toll

toll toll [təʊl ǁ toʊl] noun
1. [countable] TRANSPORT the money you have to pay to use a particular road, bridge etc:

• In parts of the USA tolls are charged for motorways.

• Revenue is raised through customs duties and road tolls.

2. take a/​its toll on something/​somebody to have a very bad effect on something or someone over a long period of time:

• Rising unemployment has taken its toll on the consumer lending market.

* * *

toll UK US /təʊl/ noun
[C] TRANSPORT an amount of money that you have to pay to use a road or bridge: »

Motorists in the region paid more than $11.6 million in tolls last year.

pay/collect a toll »

Vehicles would be fitted with an electronic tag allowing drivers to pay tolls by credit card, over the phone or electronically.

»

road/bridge/motorway tolls

»

a toll bridge/highway/motorway

[C] INTERNET, COMMUNICATIONS an amount of money that you have to pay to use the internet or to visit particular websites: »

Cable companies must treat all online traffic equally, without imposing higher tolls for certain content.

[C] US COMMUNICATIONS the cost of a long-distance phone call
[S] the total number of bad things or amount of damage that happens as a result of something: »

The final toll of bankruptcies for this year is high.

»

The death toll from the earthquake was over a million.

financial/economic/emotional toll »

Layoffs carry a large human and financial toll.

to take its/their toll (on sth/sb) — Cf. to take their toll on sth/sb

Financial and business terms. 2012.

Synonyms:
(especially on travellers, as in crossing bridges, ferries, etc.), , , , , ,


Look at other dictionaries:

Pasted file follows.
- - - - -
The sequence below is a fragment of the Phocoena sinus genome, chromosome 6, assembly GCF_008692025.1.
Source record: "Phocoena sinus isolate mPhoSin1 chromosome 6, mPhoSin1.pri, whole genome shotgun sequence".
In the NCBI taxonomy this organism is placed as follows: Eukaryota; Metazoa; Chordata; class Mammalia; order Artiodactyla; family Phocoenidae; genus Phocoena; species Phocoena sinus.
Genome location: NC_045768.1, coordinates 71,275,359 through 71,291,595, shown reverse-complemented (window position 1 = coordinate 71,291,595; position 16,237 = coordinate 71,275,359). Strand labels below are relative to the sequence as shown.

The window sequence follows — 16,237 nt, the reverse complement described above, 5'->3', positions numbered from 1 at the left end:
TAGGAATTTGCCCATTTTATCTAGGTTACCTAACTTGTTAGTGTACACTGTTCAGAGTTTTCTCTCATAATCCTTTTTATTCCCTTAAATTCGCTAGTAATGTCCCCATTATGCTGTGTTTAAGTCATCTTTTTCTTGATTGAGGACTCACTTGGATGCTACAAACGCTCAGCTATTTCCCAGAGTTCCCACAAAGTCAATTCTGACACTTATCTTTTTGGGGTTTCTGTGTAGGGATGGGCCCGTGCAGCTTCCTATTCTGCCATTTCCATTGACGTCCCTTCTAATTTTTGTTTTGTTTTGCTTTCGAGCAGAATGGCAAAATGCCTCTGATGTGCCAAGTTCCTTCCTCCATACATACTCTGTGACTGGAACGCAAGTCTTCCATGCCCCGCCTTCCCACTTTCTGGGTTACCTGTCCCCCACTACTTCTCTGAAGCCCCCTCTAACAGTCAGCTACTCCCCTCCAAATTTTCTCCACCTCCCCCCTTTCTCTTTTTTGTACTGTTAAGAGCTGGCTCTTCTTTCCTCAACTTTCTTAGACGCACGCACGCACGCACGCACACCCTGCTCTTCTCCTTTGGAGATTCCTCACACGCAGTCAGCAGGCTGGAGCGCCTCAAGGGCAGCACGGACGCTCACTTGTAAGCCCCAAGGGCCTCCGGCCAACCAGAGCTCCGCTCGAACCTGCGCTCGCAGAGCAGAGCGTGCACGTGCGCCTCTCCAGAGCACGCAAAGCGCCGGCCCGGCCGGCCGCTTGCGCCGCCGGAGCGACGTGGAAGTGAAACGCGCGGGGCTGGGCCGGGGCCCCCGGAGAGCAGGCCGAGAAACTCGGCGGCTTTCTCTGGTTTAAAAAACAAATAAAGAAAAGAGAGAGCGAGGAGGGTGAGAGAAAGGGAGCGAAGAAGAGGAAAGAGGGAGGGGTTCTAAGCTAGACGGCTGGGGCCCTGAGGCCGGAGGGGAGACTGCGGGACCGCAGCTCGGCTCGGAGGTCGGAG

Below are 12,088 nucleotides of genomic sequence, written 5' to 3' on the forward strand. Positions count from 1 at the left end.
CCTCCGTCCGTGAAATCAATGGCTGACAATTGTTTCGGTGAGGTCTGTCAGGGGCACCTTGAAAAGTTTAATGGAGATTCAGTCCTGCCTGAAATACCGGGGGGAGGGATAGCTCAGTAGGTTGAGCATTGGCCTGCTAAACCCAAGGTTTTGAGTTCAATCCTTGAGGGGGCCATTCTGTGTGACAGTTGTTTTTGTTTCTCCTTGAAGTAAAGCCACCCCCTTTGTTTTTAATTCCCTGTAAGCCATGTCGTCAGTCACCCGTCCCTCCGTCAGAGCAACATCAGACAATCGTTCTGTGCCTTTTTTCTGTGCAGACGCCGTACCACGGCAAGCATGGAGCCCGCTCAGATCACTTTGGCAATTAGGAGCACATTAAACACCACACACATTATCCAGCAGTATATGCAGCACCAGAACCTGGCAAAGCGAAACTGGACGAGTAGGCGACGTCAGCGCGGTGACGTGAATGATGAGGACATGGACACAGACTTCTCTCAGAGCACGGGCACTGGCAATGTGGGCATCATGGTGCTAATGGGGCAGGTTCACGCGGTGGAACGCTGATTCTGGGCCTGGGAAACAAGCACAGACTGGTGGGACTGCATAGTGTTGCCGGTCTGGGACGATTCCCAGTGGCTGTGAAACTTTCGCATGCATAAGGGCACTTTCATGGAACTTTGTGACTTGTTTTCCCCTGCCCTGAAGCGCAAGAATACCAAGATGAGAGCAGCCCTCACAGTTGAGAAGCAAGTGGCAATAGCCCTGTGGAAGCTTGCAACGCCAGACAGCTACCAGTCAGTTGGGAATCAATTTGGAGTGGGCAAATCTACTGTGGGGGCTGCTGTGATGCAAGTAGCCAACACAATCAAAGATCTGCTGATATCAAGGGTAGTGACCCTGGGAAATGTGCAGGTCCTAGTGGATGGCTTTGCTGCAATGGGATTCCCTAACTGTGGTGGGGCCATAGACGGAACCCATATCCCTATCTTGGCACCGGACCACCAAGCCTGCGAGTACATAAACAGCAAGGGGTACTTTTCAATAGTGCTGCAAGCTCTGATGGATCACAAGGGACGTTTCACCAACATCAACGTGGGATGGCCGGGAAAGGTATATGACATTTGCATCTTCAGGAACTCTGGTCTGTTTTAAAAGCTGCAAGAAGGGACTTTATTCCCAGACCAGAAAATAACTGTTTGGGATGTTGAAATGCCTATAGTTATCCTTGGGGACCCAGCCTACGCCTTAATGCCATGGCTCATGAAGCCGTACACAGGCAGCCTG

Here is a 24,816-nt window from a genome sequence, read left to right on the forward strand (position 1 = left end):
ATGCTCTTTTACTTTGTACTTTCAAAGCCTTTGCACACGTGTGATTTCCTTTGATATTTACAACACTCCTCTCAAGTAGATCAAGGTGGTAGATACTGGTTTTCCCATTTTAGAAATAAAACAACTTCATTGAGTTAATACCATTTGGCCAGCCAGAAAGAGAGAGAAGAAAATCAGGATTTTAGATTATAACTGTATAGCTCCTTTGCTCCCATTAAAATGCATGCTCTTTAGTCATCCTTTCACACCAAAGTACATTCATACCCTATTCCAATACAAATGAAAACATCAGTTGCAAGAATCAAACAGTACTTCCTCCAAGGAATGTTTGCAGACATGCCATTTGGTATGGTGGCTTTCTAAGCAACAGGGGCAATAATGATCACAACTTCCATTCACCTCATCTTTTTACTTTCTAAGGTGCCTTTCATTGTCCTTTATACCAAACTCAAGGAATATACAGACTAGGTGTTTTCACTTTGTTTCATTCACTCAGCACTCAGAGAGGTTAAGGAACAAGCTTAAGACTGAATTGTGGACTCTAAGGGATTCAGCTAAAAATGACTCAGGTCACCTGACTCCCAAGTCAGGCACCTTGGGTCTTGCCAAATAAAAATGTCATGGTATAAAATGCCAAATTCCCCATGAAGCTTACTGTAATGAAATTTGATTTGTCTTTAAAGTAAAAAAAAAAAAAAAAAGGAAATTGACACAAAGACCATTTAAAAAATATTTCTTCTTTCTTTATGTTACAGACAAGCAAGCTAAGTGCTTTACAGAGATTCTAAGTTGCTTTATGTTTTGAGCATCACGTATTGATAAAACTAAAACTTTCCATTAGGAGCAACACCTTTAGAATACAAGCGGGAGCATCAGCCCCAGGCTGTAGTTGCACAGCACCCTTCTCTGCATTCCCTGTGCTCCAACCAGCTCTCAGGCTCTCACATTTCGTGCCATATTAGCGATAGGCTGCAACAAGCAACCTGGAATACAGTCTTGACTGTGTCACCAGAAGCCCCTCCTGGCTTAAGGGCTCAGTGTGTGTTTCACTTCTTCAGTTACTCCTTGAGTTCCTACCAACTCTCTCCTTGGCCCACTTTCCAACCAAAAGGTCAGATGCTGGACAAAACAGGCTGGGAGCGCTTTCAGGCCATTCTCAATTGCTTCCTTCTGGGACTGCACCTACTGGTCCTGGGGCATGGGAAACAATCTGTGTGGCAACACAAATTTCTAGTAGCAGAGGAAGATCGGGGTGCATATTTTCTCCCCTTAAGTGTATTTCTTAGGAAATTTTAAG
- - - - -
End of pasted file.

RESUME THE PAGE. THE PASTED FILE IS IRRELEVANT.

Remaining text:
• toll! — toll! …   Deutsch Wörterbuch

  • toll — 1 n [Old English, tax or fee paid for a liberty or privilege, ultimately from Late Latin telonium custom house, from Greek tolōnion, from telōnēs collector of tolls, from telos tax, toll]: a charge for the use of a transportation route or… …   Law dictionary

  • Toll — Toll, n. [OE. tol, AS. toll; akin to OS. & D. tol, G. zoll, OHG. zol, Icel. tollr, Sw. tull, Dan. told, and also to E. tale; originally, that which is counted out in payment. See {Tale} number.] 1. A tax paid for some liberty or privilege,… …   The Collaborative International Dictionary of English

  • Toll — steht für: Toll!, eine satirische Rubrik des TV Politmagazins Frontal21 Toll Holdings, ein australisches Transportunternehmen Toll Rail, ehemalige neuseeländische Bahngesellschaft verrückt für ein Stückmaß, siehe Toll (Einheit) Toll ist der… …   Deutsch Wikipedia

  • Toll — Toll, er, este, adj. & adv. ein Wort, in welchem der Begriff einer Art eines ungestümen Geräusches der herrschende zu seyn scheinet. Es bedeutet überhaupt, ein solches ungestümes betäubendes Geräusch verursachend und darin gegründet. 1. Im… …   Grammatisch-kritisches Wörterbuch der Hochdeutschen Mundart

  • toll — und voll: völlig betrunken; eine verstärkende Reimformel; ursprünglich ›Voll und toll‹, so noch oft bei Luther, z.B. ›An den christlichen Adel deutscher Nation‹ (Werke I, 298b). »ßo wurdenn sie zu Rom mercken, das, die deutschen nit alletzeit tol …   Das Wörterbuch der Idiome

  • toll — Adj. (Grundstufe) ugs.: sehr gut, ausgezeichnet Synonyme: super (ugs.), klasse (ugs.), fantastisch, himmlisch Beispiele: Das Buch ist wirklich toll. Sie sieht toll aus. toll Adj. (Aufbaustufe) unwahrscheinlich und deshalb kaum glaubhaft Synonyme …   Extremes Deutsch

  • Toll — Toll, v. t. [See {Tole}.] 1. To draw; to entice; to allure. See {Tole}. [1913 Webster] 2. [Probably the same word as toll to draw, and at first meaning, to ring in order to draw people to church.] To cause to sound, as a bell, with strokes slowly …   The Collaborative International Dictionary of English

  • toll — Ⅰ. toll [1] ► NOUN 1) a charge payable to use a bridge or road or (N. Amer. ) for a long distance telephone call. 2) the number of deaths or casualties arising from an accident, disaster, etc. 3) the cost or damage resulting from something. ●… …   English terms dictionary

  • Toll — Toll, v. i. 1. To pay toll or tallage. [R.] Shak. [1913 Webster] 2. To take toll; to raise a tax. [R.] [1913 Webster] Well could he [the miller] steal corn and toll thrice. Chaucer. [1913 Webster] No Italian priest Shall tithe or toll in our… …   The Collaborative International Dictionary of English

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